Issue 504: Formulate the philosophical underpinnings of crm and its relation to reality and the objectivity of observations.

ID: 
504
Starting Date: 
2020-06-26
Working Group: 
3
Status: 
Open
Background: 

In the 47th joint meeting of the CIDOC CRM SIG and ISO/TC46/SC4/WG9; 40th FRBR - CIDOC CRM Harmonization meeting; the sig, during the discussion on issue 386, decided to open a new issue on  how to formulate the philosophical underpinnings of crm and its relation to reality and the objectivity of observations, even though the SIG has already delved in that topic –as part of the changes made in the introduction (Reality, Knowledge Bases and CIDOC CRM). But it would be nice to explore some more, even if we don’t get concrete results.

June 2020

Post by Martin Doerr (9 June 2021)

Dear All,

Here my introduction for issue 504, Philosophical Underpinnings of the CRM ,for the next meeting:

"The new official edition of the CIDOC CRM, version 7.1.1, contains a compact section with title "Reality, Knowledge Bases and CIDOC CRM". This section outlines philosophical underpinnings of the CIDOC CRM, as they emerged from addressing requirement from the community, both in terms of understanding and in terms of creating a model adequate to the scientific attitude of the user community. This paragraph does however not refer to relevant philosophical literature and theories, and does not go into further details of interest.

Therefore this issue should lead to a small working group, which will first define the philosophical question of interest, then assess priorities, collect references and finally select relevant positions supporting the way the model addresses the scientific attitude of the user community and the description of their subject matters. It should further identify counterpositions that may be popular in ontology engineering but are incompatible with the methods applied for building and using the CRM.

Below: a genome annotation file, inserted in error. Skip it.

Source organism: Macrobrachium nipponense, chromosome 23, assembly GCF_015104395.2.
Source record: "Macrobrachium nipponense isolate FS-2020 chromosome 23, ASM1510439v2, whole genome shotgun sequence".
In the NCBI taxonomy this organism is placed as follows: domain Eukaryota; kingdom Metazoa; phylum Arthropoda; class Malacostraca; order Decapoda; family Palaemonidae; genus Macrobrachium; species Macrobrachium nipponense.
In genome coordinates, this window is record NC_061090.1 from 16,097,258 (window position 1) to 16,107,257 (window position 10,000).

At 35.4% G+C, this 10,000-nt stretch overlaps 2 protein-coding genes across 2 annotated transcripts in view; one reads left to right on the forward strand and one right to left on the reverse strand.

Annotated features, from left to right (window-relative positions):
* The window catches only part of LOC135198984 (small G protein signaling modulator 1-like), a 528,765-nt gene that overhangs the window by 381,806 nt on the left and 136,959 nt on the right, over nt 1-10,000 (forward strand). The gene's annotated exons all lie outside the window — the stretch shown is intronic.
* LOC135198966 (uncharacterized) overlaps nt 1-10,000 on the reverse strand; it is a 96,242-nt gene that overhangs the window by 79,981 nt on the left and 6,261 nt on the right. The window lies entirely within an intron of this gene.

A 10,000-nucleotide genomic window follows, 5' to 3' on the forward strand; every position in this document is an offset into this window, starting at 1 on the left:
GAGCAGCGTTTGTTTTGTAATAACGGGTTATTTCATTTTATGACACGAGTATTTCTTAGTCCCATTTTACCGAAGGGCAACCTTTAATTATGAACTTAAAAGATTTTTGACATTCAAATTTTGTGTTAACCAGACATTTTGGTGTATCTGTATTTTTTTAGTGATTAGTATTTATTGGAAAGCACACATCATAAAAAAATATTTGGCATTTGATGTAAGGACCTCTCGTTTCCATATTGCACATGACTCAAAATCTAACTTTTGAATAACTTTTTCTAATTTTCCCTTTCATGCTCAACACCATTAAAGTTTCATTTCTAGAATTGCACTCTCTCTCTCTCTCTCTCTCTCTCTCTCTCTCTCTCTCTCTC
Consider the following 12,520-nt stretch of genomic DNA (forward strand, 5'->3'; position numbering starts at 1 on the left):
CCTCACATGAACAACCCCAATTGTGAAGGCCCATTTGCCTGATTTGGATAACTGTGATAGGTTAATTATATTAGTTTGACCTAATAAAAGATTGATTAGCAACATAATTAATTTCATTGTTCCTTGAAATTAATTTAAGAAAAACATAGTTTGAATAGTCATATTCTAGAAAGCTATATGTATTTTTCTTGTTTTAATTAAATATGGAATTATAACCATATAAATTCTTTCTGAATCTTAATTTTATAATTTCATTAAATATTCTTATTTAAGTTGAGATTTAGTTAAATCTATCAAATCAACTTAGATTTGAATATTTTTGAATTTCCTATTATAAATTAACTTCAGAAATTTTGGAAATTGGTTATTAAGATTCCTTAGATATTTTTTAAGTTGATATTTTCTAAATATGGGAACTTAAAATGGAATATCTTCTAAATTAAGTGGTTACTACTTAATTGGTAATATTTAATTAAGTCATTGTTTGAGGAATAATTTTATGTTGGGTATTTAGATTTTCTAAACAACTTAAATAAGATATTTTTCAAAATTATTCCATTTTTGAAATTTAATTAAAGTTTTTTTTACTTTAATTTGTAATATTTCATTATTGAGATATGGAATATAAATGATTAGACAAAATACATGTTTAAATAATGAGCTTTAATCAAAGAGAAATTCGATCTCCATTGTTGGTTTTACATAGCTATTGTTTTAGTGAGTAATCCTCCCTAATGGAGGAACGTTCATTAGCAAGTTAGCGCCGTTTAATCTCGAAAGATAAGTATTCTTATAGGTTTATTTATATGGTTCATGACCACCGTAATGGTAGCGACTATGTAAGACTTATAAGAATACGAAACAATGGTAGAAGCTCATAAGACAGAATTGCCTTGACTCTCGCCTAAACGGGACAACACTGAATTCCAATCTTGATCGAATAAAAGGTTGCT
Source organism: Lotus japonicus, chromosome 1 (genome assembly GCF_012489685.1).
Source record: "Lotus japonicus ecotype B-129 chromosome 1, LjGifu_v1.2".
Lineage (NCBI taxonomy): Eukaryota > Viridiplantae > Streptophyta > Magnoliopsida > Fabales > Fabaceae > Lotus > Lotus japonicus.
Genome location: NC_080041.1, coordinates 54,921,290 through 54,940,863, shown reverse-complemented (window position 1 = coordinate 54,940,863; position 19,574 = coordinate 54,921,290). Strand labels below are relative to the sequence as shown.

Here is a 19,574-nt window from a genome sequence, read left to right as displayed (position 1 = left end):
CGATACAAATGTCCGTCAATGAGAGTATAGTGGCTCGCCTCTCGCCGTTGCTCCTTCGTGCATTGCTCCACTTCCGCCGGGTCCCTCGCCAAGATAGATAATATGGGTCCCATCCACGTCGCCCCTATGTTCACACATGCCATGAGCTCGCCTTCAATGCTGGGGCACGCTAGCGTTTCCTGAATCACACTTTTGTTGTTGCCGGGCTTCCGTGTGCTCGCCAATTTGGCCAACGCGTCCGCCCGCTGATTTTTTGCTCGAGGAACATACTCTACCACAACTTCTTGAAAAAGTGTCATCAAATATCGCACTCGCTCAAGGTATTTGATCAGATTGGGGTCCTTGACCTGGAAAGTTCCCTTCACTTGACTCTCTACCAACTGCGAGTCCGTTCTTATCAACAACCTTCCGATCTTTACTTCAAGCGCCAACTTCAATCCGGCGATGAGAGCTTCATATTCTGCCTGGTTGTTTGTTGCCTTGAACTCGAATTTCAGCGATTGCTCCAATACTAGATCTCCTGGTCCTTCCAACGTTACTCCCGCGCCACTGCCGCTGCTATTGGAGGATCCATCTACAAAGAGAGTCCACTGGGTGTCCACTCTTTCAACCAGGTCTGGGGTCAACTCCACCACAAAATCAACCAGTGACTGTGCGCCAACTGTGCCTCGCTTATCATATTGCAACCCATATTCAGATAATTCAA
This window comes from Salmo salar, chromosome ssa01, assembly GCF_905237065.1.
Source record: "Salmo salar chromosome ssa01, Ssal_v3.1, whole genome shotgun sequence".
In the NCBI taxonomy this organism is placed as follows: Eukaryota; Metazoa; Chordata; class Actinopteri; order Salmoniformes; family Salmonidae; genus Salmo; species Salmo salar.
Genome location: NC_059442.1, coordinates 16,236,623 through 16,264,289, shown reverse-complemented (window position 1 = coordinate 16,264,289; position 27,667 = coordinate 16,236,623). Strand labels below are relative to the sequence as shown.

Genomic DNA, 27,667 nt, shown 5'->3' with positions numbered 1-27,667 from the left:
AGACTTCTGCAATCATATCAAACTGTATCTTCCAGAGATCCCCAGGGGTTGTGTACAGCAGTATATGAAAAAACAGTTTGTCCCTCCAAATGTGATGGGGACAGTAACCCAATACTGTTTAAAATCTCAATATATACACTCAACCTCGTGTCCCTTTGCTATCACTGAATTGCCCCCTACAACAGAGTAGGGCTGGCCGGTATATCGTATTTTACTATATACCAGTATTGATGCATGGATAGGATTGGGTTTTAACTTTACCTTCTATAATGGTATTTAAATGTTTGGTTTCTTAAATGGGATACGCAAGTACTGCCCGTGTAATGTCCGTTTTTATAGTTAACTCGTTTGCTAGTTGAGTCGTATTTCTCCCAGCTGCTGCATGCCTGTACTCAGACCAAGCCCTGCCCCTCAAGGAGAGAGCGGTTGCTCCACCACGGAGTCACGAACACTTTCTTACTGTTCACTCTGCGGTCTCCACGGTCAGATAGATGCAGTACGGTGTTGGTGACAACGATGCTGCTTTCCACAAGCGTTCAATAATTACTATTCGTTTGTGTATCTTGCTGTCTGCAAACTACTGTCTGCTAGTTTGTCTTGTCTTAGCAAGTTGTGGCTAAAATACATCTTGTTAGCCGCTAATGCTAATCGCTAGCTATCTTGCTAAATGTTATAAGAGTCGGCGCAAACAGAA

Since the most general topic of the CRM can be seen as the attempt to constrain and reconstruct possible pasts from evidence at our hands, and to come to a scientific agreement of reasonable and well-justified alternatives, the relationship to reality and what can be said about it, is central.

Topics of fundamental importance are, among others: reality and (numeric) identity of particulars; the concept of observer-independent reality and its relation to modelling constructs; comparability of reality with alternative modeling constructs (conceptualizations); limitations of propositional logic to describe aspects of reality (such as waves and clouds), and how facts in terms of propositional logic can relate to alternative ways of description (such as functions).

Problematic is the popular "constructivist stance" many ontologists refer to, because it ignores the "evidential constraints" Alison Wiley describes, the idea that observer independent reality limits reasonable conceptualization by empirical contradictions.

Therefore we assume that the current "scientific realism" is a better base for the CRM, however it deals with categorical knowledge produced by natural sciences and not really with the concept of historical reality of past facts in cultural, social and natural history, including geology, paleontology, biological evolution etc.

But there are also more practical issues, such as the meaning of "scientific discourse", disciplinary practices, research bias by the very model itself, and others.

 

Best,

Martin